• Oh my braids
  • black-white-silver-red-matric-farewell-nails-with-dress ...
  • black prince w sword wearing ceremonial helmet
  • From Beach To Street: 70+ Trending Ways Inspire Your ...

Oh my braids black-white-silver-red-matric-farewell-nails-with-dress, black prince w sword wearing ceremonial helmet From Beach To Street: 70+ Trending Ways Inspire Your ...

First published in 1973, the new third edition of ACCENT AFRICAN: Traditional and Contemporary Hairstyles for the Black Woman, contains color and black and white photos of over 72 Cornrows, Braids, Locs, Interlocs, African Twists, Nubian Twists and Corkscrew styles. Step by step instructions are included for many designs, along with information on How to Add Extensions and Tips on Hair Grooming. Hairstyles for young children and men are also featured in this edition. Only $8.95.

"Black Hair" celebrates the diversity and creativity of black women's hairstyles, from traditional African ceremonial styles to sleek trendy hairdos. Stories, nonfiction anecdotes, historical details, and poems from some of the finest African-American writers amplify this one-of-a-kind pictorial collection. 100 illustrations.

'Many Globalizations' is an attempt to account for the cultural impact of globalisation in the lives of ordinary citizens from ten countries. The results of the study portray vast numbers of people intermixing participation in a global economy with indigenous values and lifestyles.

Elizabeth Johnson's Resistance and Empowerment in Black Women's Hair Styling develops the argument that one way Black women define themselves and each other, is by the way they style/groom their hair via endorsement by the media through advertisement, idealized identification of Black female celebrities, and encouragement by professional celebrity hair stylists who serve as change agents. As a result, hair becomes a physical manifestation of their self-identity, revealing a private and personal mindset. Her research answers the following questions: What is the relationship between Black females' choice of hairstyles/grooming and transmitted messages of aesthetics by the dominant culture through culturally specific magazines?; What role do the natural hair blogs/vlogs play as a change agent in encouraging or discouraging consumers grooming their hair in its natural state?; What impact does a globalized consumer market of Black hair care products have on Hispanic/Latinas and Bi-Racial women?; Are Black female Generation Y members more likely to receive backlash for failure to conform their hair to dominant standards in their hair adornment in the workplace? Johnson thus demonstrates that the major concern from messages sent to Black women about their hair is its impact on Black identity. Thus, the goal of Black women should be to break with hegemonic modes of seeing, thinking, and being for full liberation. This critical and deep consciousness will debunk the messages told to Black women that their kinky, frizzy, thick hair is undesirable, bad, unmanageable, and shackling.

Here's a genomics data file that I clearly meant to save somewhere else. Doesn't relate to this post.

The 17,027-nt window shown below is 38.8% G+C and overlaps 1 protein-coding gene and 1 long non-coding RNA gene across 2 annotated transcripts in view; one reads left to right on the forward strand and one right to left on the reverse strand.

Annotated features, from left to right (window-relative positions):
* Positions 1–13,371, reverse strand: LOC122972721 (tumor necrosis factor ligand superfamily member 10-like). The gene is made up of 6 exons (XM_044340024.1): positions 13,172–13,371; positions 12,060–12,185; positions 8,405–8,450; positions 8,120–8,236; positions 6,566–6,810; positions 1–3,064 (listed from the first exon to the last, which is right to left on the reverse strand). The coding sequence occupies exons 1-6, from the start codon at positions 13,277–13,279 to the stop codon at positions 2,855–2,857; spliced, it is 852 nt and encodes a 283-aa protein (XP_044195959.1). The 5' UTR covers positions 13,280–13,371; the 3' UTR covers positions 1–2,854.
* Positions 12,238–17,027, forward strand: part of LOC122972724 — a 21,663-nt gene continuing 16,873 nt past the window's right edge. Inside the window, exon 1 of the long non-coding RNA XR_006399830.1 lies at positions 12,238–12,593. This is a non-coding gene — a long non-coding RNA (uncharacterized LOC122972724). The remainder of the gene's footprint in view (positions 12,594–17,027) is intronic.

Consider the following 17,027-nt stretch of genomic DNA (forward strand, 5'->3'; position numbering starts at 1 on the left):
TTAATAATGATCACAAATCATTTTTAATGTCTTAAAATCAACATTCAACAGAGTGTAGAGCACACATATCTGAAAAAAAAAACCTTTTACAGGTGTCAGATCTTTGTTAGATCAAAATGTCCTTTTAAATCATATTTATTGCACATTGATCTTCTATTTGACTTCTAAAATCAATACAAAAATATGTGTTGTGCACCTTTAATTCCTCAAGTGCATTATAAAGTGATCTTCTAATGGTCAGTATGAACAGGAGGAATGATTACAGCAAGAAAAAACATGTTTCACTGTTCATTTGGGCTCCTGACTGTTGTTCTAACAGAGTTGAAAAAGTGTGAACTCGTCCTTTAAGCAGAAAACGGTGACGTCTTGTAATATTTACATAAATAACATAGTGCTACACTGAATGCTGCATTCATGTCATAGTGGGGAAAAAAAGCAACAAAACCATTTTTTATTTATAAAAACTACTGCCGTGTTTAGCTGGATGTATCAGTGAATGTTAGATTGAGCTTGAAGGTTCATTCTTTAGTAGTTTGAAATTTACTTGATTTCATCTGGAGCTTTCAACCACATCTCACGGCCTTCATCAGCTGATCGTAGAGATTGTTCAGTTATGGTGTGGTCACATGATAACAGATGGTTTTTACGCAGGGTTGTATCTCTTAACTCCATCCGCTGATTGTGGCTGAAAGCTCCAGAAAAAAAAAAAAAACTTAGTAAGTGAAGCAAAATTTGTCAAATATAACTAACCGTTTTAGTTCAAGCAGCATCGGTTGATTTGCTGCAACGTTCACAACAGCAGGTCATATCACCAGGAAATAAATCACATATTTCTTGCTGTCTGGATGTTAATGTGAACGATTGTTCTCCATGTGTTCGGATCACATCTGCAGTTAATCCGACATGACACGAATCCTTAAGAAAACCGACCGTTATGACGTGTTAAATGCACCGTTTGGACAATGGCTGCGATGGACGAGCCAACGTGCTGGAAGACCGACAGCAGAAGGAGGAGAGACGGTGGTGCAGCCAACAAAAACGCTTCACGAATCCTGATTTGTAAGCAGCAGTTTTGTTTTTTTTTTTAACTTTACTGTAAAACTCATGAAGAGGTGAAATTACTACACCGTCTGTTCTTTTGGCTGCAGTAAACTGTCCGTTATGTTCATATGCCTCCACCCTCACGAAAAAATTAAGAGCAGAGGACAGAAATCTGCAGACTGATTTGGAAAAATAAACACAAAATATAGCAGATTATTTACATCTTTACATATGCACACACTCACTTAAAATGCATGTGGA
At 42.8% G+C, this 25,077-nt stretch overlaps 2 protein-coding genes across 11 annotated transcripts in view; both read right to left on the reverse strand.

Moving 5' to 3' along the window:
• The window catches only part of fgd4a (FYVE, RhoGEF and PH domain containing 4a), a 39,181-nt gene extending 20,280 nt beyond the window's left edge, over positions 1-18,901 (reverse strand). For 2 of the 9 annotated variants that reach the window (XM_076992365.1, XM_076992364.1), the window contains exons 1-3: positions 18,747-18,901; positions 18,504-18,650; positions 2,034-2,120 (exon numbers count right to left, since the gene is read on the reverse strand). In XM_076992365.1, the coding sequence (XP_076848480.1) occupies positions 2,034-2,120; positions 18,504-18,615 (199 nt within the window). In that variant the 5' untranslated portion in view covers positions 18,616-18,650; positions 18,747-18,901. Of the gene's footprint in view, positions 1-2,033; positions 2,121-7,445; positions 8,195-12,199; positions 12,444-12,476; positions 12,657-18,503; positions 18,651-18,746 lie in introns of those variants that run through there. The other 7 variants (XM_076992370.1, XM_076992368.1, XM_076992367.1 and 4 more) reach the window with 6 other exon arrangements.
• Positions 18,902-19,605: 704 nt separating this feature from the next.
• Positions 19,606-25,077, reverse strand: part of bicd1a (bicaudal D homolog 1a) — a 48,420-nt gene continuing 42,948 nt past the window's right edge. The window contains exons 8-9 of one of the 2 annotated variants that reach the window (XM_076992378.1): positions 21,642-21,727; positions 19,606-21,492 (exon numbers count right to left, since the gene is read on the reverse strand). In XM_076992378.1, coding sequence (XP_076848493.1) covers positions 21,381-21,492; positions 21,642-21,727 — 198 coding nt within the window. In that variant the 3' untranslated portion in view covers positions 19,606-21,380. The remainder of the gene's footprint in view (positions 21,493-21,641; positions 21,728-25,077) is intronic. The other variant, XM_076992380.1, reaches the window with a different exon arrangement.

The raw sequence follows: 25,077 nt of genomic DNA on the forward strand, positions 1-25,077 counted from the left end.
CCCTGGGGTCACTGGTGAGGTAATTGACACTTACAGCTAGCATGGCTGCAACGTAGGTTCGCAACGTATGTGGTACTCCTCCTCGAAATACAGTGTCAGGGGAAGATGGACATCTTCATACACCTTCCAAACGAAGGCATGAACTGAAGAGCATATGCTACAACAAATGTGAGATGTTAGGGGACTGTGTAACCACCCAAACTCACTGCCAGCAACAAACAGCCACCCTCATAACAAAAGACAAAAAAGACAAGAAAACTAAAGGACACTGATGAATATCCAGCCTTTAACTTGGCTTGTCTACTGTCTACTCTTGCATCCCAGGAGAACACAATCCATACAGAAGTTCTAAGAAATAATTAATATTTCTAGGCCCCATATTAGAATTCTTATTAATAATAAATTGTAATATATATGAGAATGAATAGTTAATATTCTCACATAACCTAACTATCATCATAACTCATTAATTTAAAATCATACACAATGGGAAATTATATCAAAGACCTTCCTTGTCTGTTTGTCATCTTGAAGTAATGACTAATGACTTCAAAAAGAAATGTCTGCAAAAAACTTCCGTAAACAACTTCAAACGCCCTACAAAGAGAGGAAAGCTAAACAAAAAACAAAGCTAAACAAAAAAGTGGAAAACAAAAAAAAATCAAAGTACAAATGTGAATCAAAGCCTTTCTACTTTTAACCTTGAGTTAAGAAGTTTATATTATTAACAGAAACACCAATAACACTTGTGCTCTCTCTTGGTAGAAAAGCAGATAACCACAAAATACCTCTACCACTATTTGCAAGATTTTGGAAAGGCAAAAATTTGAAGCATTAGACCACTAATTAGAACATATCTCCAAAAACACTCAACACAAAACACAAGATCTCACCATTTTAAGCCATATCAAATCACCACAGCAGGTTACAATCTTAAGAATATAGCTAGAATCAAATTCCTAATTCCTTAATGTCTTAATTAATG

Previous work discussing Black beauty has tended to concentrate on Black women's search for white beauty as a consequence of racialization. Without denying either the continuation of such aesthetics or their enduring power, this book uncovers the cracks in this hegemonic Black beauty. Drawing on detailed ethnographic research amongst British women of Caribbean heritage, this volume pursues a broad discussion of beauty within the Black diaspora contexts of the Caribbean, the UK, the United States and Latin America through different historical periods to the present day. With a unique exploration of beauty, race and identity politics, the author reveals how Black women themselves speak about, negotiate, inhabit, work on and perform Black beauty. As such, it will appeal not only to sociologists, but anyone working in the fields of race, ethnicity and post-colonial thought, feminism and the sociology of the body.

Collection of Black women’s stories that show how leadership values are transmitted from mothers to daughters

How representations of interracial desire create authentic blackness

A study of relations between black and white adolescents in South London.

'Hairstyles' is an honest depiction of growing up punk on Chicago's south side: a study in the demons of racial intolerance, Catholic school conformism and class repression. It is the story of the riotous exploits of Brian, a high school burnout, and his best friend Gretchen, a punk rock girl fond of brawling. Joe Meno won the 2003 Nelson Algren Literary Award and is the author of 'Tender as Hellfire' (St. Martin's, 1999) and 'How the Hula Girl Sings' (HarperCollins, 2001). His online fictional serial, 'The Secret Hand', is published through 'Playboy Magazine'. His short fiction has been published in 'TriQuarterly', 'Bridge', 'Other Voices Washington Square', and has been broadcast on National Public Radio. He lives in Chicago, and he is a columnist for 'Punk Planet' magazine.

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